My 5-year-old niece will gladly talk about how smart she is or all the things she can do better than her friends, such as drawing or spelling.
It makes me chuckle, and experts say that starting around age 5, bragging is normal. Kids are trying to figure out the differences between themselves and others, so they measure their talents, accomplishments, and material possessions against those of their peers, says psychologist Stephanie Mihalas, Ph.D., founder of The Center for Well-Being in Los Angeles. Although the behavior usually isn't malicious, it can rub others the wrong way. Use these tips to help limit your child's "I'm awesome" talk.
Many 5- and 6-year-olds don't really understand what the word brag means or why they shouldn't do it. Start the conversation by explaining what bragging is and why it can be hurtful. Dr. Mihalas suggests saying, "Bragging is when you talk about all of the cool toys your own or how you can do something better than your friends. It can make people feel bad because they may not have the same toys or be able to do things the same way you can."
Try reading books like Well, I Can Top That!, by Julia Cook, or I'm the Best, by Lucy Cousins. Or, role-play different scenarios and ask your child, "How do you think
that person felt?" or "How would you feel?" This can help your child identify bragging and understand how it impacts everyone involved.
Rachel Rodriguez, a mother of two from Palm Springs, California, used to get frustrated when her 5-year-old daughter's friend would gloat about her reading and math skills. Then she met the girl's mother, who went on about her volunteering efforts and even bragged about how advanced her dog was in obedience school.
Clearly, kids follow their parents' lead. So practice humility and resist comparing your child with other kids or siblings. That's not to say you can't praise your child; however, constant "Good job!" compliments can become meaningless over time and cause children to think they deserve feedback about everything, says Dr. Mihalas. Instead, be specific with your praise and emphasize effort rather than the end result. Say, "You must be so proud of yourself. You're learning so many new words" or "Wow, that block tower is getting pretty tall!" Sincere and well-placed kudos are more effective and less likely to make your child a praise junkie.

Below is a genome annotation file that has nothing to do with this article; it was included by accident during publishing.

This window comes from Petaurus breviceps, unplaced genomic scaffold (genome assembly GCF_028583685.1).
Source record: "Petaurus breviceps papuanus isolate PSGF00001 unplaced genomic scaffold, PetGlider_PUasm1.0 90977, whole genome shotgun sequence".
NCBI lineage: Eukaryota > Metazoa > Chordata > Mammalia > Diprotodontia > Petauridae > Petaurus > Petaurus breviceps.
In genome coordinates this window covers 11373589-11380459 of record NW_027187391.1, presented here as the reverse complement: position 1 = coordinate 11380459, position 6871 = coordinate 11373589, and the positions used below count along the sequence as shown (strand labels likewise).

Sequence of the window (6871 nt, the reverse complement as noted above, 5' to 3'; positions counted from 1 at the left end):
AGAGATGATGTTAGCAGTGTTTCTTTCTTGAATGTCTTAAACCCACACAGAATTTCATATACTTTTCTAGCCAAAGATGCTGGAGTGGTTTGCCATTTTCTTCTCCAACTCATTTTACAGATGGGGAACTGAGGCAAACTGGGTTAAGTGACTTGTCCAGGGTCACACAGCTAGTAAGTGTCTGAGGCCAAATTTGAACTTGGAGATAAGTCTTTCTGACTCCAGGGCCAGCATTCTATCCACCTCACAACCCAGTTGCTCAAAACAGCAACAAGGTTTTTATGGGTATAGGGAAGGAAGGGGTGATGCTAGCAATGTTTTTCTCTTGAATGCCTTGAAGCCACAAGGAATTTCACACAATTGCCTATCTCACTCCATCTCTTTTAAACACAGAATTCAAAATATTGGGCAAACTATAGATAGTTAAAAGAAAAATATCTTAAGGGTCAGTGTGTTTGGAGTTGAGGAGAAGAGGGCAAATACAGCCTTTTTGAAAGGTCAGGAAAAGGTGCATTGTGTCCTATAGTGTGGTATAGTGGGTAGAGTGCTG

A child with healthy self-esteem makes himself feel good, whereas a boastful child relies on the feedback of others to give himself a boost. So if you hear your child bragging, think about what he is trying to accomplish. "If you ask a child why he was bragging, most kids will say they don't know -- or that they weren't," says Dr. Mihalas. A better approach is talking about the situation without mentioning the boastful behavior ("I noticed you seemed upset at the park when Timmy said he can jump high"). This can help you figure out what your child is seeking, says Dr. Mihalas. Once you know, help him come up with positive ways to get it.
Angela Hadl, a New York City mom, realized that her sons, ages 5 and 6, try to upstage each other as a way to get attention from their parents or older sister. "Whether it's who is drawing the more colorful picture or who can hang from the top bunk the longest, they always say they can do it better than the other in the loudest voice," she says. Making the kids feel special, by spending one-on-one time with each child, has helped, says Hadl.
Even though kindergartners are just starting to learn about money, it's not uncommon for them to compare finances and material possessions. Experts say that talking about being humble and the importance of helping others is a good idea. Involving your child in charity or volunteer work, such as donating old toys and clothes to kids in need or helping sort food at the local food bank, can help her learn to be modest about what she has and teaches her to be empathetic to others, says Helen F. Neville, R.N., author of Is This a Phase? Child Development & Parent Strategies, Birth to 6 Years.
Obviously, your child will want to share good news at times, and the ability to speak highly of himself will be beneficial in the future (say, during job interviews). However, you can teach him to be aware of timing, the situation, whom he's sharing with, and the reactions of others. For example, say, "It's okay to tell me or Grandma how happy you are that you won the 'Excellent Student' award, but talking about it in front of a friend who didn't get it might hurt his feelings." Point out that friends might not want to be around someone who makes them feel bad. If boasting happens often, try using a signal, like a tug on your ear, to let him know he's going overboard. He'll still slip up at times, but with a little patience, you can get his "me, me, me" habit under control.
Originally published in the July 2014 issue of Parents magazine.